First, as with other MP expenses scandals, just because a politician’s acceptance of taxpayer resources is within the law, doesn’t mean that their actions are within the realm of public acceptability. So it’s still not clear that Bill English has acted ethically in this regard. But the best judge of this is the public, who can decide whether English’s arrangements to maximize his personal advantage – or at least his family’s advantage – to such a huge extent was warranted. And I think we’ve seen that there’s been considerable public sentiment against a politician that earns about $300,000+ obtaining an extra $900 of rent a week in addition to that very high salary.
The second main issue is that the Ministerial Services rules have been shown to be more than just a bit defective. The rules and guidances of Ministerial Services have been strongly criticized in the Auditor General’s report. These need to be fixed.
But what needs to be remembered is that it’s the politicians that write the Ministerial Services and Parliamentary Service rules, and whenever you leave the politicians to decide the rules about their own access to resources, they are strongly inclined to write those rules in a way that is rather opaque and general, thus providing themselves with the ability to maximize their own personal or political advantage. This is what political finance scholars refer to as the general rule of political finance regulation: that is, politicians design the rules in their own favour, which normally means making the rules as vague and open to different interpretation as possible.
It’s the role of the Speaker, Parliamentary Service, and Ministerial Services to basically ensure on the one hand that their colleagues and clients have all the financial resources that they desire for their personal, parliamentary, ministerial and party-political needs, and on the other hand to allay the fears of the public that anything untoward is going on. We are currently seeing this system of ‘corruption management’ unraveling.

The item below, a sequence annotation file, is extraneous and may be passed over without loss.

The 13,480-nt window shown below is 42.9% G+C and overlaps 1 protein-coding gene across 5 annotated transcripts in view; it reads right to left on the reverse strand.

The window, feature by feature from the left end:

So rather than criticize Bill English, it’s the system of rules that we really should be criticizing this morning. He was just the most obvious beneficiary of those opaque rules, and there are definitely many other politicians taking advantage of the opaque system. Any blame for the English housing scandal needs to be apportioned much wider than just the Minister of Finance or the National Government.
So what can be done? How can the rules be fixed up?
This is a question for Ministerial Services – and thus for the politicians that write Ministerial Services’ rules. And I hope that the media put a lot of pressure on the politicians to come up with much clearer and fairer rules.
I think what we’ve seen is the value of the media and others applying pressure to the politicians over their use of taxpayer funds. This has been enabled by having a bit more transparency over MP expenses and allowances. We never would have found out about Bill English’s generous housing allowances, or indeed the Greens’ double dipping, if there hadn’t been a strong demand and movement towards ‘opening up the books’.
But we’ve still got a long way to go in terms of opening those books. In my research on the budgets being used by the parties in Parliament, I’ve found that it’s almost impossible to find out how the politicians are using their millions of dollars of taxpayer funds. What we’ve seen made publicly available in terms of MP expenses is really only the tip of the iceberg.
If you look at the Annual Report of the Parliamentary Service, which has just come out, it shows a number of the budgets used by the parties in Parliament, for which the public cannot access any information. For example, in one parliamentary budget used by the parties – the so-called ‘Party and Member Support’ budget, the parties spent $14.9m during the 12 months to the end of June, of which National spent about $6m, the Greens about $1m and so on. On top of this, the parties spent another $1.7m on the budget of ‘Members Communication’. Much of these budgets are being spent on highly partisan activities – such as Labour’s recent fake polling - yet for all of these budgets we, the public, aren’t allowed any further information.
Thus, just as we now know that Bill English has been playing within the legal rules – but not necessarily doing the right thing – it’s still impossible for us to know whether the parties in Parliament are spending these millions of dollars on legitimate political activity.
It’s also interesting to hear news just out of the UK that the state is going to stop paying for MPs homes in London, the capital. If MPs want to have a second home in capital, they will have to rent – they cannot own the house, as Bill English has. This is a rule that should be considered for New Zealand: MPs can have a second home in Wellington paid for by Parliamentary Service or Ministerial Services, but not if its owned by the MP, or rented off some sort of trust that is in some significantly way connected to the politician.